Bourke-White also travelled to the Western Cape, where she visited the Ryssel wine farm near the town of Worcester. The fertile highlands and valleys of this region were the first part of South Africa to feel the impact of European colonization in the seventeenth and eighteenth centuries, as Dutch, German, and French Huguenot settlers displaced the indigenous population. Unlike the more sedentary Bantu-speaking groups further to the East (the Xhosa and Zulu, for example), the Khoi and San pastoral peoples of this corner of Southern Africa were unable to mount much effective resistance to European encroachment.
Dutch settlers, known as “Boers”, relied on the slave trade from the East Indies to supplement the labor of their Khoi and San “servants.” The multiracial descendants of these slaves, the indigenous population, and white settlers made up the “Coloured” population of apartheid South Africa. Though not as restricted as Bantu-speaking Africans, Coloured people were also subjected to segregation, racial laws, and political disfranchisement. Many of them worked as farm laborers in the Western Cape’s vineyards, as these photographs indicate. No doubt, their lives reminded Bourke-White of the black farmworkers she encountered in her trips to the U.S. South during the 1930s.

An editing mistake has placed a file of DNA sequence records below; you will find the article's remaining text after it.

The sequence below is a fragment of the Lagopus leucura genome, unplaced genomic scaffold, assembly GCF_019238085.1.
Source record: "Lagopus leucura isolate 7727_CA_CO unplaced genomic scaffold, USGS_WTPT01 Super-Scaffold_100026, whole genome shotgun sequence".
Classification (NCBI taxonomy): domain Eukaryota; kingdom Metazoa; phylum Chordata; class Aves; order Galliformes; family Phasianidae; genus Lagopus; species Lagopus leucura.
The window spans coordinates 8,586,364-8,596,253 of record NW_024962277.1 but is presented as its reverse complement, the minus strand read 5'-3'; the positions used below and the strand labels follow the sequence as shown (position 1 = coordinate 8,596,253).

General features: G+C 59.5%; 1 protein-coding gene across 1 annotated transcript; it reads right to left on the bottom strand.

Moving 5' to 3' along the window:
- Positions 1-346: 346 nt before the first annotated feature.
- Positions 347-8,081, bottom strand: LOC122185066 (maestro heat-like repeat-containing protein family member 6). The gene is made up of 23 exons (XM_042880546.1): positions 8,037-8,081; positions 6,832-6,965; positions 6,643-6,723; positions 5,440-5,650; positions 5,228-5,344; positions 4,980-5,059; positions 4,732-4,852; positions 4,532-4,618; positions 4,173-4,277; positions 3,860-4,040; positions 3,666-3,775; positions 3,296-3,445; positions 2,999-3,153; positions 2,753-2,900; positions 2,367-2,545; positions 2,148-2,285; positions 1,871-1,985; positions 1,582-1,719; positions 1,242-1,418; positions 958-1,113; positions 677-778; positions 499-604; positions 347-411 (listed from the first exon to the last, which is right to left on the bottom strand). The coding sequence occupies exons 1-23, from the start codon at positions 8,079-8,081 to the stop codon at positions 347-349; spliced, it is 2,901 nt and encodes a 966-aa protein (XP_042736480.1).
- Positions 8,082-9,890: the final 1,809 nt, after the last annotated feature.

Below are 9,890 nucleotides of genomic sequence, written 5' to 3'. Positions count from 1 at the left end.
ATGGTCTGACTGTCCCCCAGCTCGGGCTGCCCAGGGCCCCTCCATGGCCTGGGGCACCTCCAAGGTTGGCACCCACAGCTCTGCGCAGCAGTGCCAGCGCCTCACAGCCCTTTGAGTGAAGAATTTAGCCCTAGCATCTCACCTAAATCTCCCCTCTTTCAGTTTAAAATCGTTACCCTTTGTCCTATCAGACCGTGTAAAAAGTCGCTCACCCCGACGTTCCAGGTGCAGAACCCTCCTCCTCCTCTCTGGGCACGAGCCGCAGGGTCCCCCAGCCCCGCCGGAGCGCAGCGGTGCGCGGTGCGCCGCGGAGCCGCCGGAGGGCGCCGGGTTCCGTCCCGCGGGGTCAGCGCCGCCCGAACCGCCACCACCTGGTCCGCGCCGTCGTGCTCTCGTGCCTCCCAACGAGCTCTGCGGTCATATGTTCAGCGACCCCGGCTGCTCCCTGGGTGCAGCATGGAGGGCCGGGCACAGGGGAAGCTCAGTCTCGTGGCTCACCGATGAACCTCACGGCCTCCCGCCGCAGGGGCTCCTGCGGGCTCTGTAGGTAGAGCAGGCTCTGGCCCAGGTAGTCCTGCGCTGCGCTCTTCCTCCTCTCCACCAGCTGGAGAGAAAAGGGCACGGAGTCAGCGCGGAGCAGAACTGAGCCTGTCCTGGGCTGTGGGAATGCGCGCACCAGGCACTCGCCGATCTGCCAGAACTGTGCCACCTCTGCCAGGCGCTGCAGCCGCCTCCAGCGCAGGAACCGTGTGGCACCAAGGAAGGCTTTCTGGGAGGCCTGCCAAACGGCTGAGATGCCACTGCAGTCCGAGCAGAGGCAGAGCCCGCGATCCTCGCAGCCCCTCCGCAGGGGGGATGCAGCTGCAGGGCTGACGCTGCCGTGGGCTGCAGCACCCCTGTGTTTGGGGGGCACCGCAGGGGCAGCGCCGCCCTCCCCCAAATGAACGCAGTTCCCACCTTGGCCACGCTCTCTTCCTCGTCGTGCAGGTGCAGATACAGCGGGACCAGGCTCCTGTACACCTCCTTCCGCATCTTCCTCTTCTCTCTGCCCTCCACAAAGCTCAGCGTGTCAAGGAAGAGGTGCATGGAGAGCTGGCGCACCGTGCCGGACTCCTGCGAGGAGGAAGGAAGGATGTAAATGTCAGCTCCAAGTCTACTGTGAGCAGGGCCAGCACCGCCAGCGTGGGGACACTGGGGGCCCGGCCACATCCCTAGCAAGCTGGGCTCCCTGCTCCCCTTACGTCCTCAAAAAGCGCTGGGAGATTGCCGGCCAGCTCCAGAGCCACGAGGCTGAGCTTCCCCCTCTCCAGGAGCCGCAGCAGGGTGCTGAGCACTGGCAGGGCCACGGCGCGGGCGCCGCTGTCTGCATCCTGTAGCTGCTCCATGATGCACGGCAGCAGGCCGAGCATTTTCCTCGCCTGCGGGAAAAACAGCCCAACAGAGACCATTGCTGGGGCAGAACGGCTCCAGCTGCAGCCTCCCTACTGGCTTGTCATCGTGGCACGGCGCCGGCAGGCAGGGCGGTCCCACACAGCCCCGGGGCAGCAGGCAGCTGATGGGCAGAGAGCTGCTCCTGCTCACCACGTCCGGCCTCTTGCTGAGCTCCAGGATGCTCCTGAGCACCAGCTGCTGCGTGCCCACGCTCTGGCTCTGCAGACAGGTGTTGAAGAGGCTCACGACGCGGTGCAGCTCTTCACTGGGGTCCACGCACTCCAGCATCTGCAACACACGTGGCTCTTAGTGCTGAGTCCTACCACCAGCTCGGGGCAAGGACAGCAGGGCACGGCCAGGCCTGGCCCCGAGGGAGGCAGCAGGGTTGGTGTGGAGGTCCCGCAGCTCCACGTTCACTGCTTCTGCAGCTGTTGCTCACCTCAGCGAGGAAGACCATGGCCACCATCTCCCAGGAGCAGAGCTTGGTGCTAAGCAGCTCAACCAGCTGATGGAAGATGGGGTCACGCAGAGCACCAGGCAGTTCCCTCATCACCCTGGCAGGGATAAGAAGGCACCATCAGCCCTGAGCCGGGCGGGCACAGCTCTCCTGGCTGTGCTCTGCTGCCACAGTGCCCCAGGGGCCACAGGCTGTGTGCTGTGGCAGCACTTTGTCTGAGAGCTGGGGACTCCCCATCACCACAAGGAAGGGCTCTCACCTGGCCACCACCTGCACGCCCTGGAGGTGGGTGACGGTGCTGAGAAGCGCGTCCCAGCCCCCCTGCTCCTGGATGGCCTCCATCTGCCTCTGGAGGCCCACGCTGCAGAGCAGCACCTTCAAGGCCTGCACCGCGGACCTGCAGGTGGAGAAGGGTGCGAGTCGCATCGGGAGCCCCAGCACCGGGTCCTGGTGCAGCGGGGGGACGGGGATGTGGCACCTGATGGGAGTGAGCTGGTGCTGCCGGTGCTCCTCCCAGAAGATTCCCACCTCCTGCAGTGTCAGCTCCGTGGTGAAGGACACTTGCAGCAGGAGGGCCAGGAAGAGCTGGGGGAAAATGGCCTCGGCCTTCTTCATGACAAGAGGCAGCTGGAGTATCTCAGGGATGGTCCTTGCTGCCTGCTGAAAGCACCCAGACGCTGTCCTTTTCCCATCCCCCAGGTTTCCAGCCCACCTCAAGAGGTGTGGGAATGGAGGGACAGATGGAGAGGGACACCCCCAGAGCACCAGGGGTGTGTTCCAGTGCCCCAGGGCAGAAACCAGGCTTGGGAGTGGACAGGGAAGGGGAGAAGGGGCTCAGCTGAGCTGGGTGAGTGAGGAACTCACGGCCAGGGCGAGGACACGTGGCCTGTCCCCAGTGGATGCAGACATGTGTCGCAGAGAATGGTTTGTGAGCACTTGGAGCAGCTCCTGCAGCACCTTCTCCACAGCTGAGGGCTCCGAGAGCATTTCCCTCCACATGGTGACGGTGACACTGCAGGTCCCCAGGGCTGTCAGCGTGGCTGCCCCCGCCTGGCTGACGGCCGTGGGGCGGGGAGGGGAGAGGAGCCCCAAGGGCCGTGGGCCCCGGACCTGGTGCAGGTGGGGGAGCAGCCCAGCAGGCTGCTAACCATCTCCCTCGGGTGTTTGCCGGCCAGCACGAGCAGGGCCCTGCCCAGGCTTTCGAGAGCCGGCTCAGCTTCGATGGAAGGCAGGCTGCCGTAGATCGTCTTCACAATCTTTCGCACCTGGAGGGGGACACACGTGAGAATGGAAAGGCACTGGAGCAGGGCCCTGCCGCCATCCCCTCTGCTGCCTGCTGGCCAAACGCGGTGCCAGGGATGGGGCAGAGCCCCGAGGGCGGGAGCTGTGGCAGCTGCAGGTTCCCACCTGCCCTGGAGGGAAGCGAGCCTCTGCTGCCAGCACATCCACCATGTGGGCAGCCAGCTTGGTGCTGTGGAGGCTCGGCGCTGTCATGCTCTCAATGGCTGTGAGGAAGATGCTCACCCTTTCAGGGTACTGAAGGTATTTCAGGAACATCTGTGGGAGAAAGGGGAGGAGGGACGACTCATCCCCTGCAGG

The idyllic appearance of Ryssel farm could not disguise the brutal reality of child labor and the “tot” system of payment in wine experienced by Coloured workers. As Bourke-White noted, “The white owners of these spreading vineyards are just as interested in getting cheap labor as are the mine owners.” Even children received regular “tots” of wine. “Not only does this save the winegrower money” Bourke-White observed, “but it habituates the youngest vineyard workers to a dependence on alcohol.”
“Nothing had made me so angry since I had photographed `untouchable’ children working in the tanneries
of South India.”